Young songwriters’ competition named for Bobby Martin, the ‘bluegrass drummer’

Published 12:00 am Wednesday, July 18, 2018

SALISBURY — The ironic thing is Bobby Martin never penned a song.

Even so, entries are now being accepted for the second annual Bobby Martin Young Songwriters’ Competition, which is part of the Kruger Brothers’ Carolina in the Fall Music and Food Festival.

The festival, which will be held Sept. 21-22 in Wilkesboro, attracts both bluegrass and folk music lovers.

Deb Goodman of Salisbury helps coordinate the young songwriters’ competition named in honor of Martin, her late friend who spent a generous portion of his life studying, playing and preserving bluegrass music.

But more important, Goodman said, Martin believed in the bluegrass tradition of sharing the music and passing it on to younger generations.

“One thing about him was he always nurtured the young,” Goodman said, and he often took time to mentor musicians who were interested.

The Carolina in the Fall website says Martin, known as the “bluegrass drummer,”  left a “trail of drum brushes and sticks with many of the young players he met along his journey across the USA and Europe.”

“It’s all about the kids,” Goodman added of the Martin songwriting competition for musicians 20 and younger, “and encouraging them to continue with the heritage of Appalachian music. … A lot of these kids who are coming and competing knew him.”

Goodman was thrilled last year when Rowan County’s Daniel Thrailkill won the inaugural songwriting competition and Alex Edwards of Rowan County captured the festival’s N.C. Banjo Championship.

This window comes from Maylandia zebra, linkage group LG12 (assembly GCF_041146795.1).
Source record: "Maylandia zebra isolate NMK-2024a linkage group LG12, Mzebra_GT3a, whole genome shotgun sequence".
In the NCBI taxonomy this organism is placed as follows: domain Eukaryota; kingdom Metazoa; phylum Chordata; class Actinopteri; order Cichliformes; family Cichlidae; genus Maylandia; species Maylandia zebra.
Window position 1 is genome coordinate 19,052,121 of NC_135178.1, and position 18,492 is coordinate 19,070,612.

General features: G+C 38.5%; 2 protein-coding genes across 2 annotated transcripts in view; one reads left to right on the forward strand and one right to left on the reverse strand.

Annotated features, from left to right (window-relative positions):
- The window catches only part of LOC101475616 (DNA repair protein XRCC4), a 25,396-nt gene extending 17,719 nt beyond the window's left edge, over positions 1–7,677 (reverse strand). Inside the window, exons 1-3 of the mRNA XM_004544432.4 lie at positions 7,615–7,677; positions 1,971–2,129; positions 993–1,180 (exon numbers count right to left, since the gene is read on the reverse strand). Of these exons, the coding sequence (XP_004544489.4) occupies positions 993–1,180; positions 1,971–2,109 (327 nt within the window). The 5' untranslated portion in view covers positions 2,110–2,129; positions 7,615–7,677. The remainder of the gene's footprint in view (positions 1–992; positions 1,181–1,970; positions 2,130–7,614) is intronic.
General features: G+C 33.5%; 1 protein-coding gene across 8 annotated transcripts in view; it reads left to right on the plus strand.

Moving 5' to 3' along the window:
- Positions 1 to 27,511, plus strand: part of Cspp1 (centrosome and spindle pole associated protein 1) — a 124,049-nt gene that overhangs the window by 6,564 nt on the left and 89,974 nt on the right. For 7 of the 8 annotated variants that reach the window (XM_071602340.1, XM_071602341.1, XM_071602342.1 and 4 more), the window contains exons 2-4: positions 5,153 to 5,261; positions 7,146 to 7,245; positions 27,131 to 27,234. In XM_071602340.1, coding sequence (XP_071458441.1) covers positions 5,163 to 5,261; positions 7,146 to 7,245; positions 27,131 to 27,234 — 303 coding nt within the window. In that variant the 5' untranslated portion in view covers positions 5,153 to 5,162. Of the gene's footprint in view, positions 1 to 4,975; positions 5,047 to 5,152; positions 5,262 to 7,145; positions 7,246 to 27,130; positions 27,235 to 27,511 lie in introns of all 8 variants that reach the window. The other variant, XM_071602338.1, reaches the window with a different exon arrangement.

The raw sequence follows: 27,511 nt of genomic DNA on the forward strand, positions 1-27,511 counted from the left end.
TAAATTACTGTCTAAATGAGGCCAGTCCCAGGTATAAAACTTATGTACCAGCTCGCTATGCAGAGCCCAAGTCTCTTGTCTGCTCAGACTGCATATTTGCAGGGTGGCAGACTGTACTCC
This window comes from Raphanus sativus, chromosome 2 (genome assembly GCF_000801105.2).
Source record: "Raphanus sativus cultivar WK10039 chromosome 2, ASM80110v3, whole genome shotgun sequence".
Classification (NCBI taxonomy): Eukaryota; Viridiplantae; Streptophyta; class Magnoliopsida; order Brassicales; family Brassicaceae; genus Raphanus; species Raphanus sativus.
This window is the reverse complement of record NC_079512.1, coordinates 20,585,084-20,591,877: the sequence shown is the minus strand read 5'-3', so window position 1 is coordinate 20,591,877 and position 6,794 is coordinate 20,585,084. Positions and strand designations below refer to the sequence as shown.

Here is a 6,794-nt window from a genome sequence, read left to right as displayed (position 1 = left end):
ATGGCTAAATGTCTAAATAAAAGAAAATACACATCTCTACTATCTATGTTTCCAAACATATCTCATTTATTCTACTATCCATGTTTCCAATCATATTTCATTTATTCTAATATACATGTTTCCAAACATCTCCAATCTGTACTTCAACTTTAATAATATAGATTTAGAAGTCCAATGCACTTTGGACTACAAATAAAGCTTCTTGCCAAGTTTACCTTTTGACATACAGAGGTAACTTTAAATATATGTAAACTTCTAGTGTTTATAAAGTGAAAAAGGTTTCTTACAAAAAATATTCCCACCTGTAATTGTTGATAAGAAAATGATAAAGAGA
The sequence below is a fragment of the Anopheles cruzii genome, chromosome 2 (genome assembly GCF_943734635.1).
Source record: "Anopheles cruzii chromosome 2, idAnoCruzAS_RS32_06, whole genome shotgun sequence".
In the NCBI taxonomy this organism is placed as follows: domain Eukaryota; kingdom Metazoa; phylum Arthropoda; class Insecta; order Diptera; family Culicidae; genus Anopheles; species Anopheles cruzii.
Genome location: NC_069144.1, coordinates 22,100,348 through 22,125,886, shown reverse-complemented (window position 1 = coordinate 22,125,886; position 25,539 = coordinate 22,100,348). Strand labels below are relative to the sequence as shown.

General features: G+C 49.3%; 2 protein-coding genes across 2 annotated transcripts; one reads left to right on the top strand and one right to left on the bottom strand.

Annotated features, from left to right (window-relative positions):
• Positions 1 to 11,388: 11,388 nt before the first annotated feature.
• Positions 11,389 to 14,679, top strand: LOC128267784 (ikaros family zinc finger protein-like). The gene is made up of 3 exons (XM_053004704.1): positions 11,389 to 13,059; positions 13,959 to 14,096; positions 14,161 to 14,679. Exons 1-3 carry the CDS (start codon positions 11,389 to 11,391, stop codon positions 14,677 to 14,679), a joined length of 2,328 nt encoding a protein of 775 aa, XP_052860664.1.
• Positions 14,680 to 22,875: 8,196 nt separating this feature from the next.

For winning, Thrailkill will have his song recorded and mixed by the Kruger Brothers at their Double Time Music recording studio in Wilkesboro. He also received a cash prize and trophy and got to play the song at the festival.

Many songwriting entries come in, Goodman said, and the judges help winnow the list to 10 finalists who play their songs on the Great State Stage. (See the accompanying box for details on this year’s competition.)

Bobby Martin died of cancer April 13, 2016, a day after his 59th birthday. He was a Salisbury native and son of Sam and Ruth Martin of Rowan County. Sam Martin is a master mandolin player.

Bobby Martin graduated from West Rowan High School in 1975.

At his death, Bobby was living in Union Grove, one of the best known places for N.C. bluegrass music. He worked as an independent electrical technician in nuclear power plants across the country and for GSI Physical Services in Wyoming.

When he wasn’t gone for months on a job at a power plant, he was playing and hanging out with many of the greats in bluegrass, including Doc Watson, the Kruger Brothers, Wayne Henderson and Steve Kilby.

Goodman says he also played with John Prine.

Martin was a regular at Merlefest in North Wilkesboro from its beginning. The bands he was most closely associated with were the South Pass Band in Wyoming, the Kruger Brothers and, until his death, Rex McGee and Kripple Krunk.

While Martin could play the fiddle, guitar, mandolin and hand dulcimer, he made his mark with the canjon drum, a box-shaped percussion instrument originally from Peru.

The Bonham Cajons Drum Builders produced a Bobby Martin model ancient tones drum. Drums are not usually associated with bluegrass, but Goodman says, “Bobby paved the way for it to be accepted in the bluegrass community.”

Goodman recalled how she would accompany Bobby and his parents to Saturday morning bluegrass sessions at the Cook Shack in Iredell County. And she traveled extensively with him to bluegrass events on other occasions.

“He was like a brother to me all his life,” Goodman said. “I consider his family my family.”

A multi-media artist who specializes in glass, Goodman said Martin had a love for the Lord, a love for his family and a love for bluegrass.

“Those are three things I know to be facts on Bobby Martin,” she said.

Contact Mark Wineka at 704-797-4263.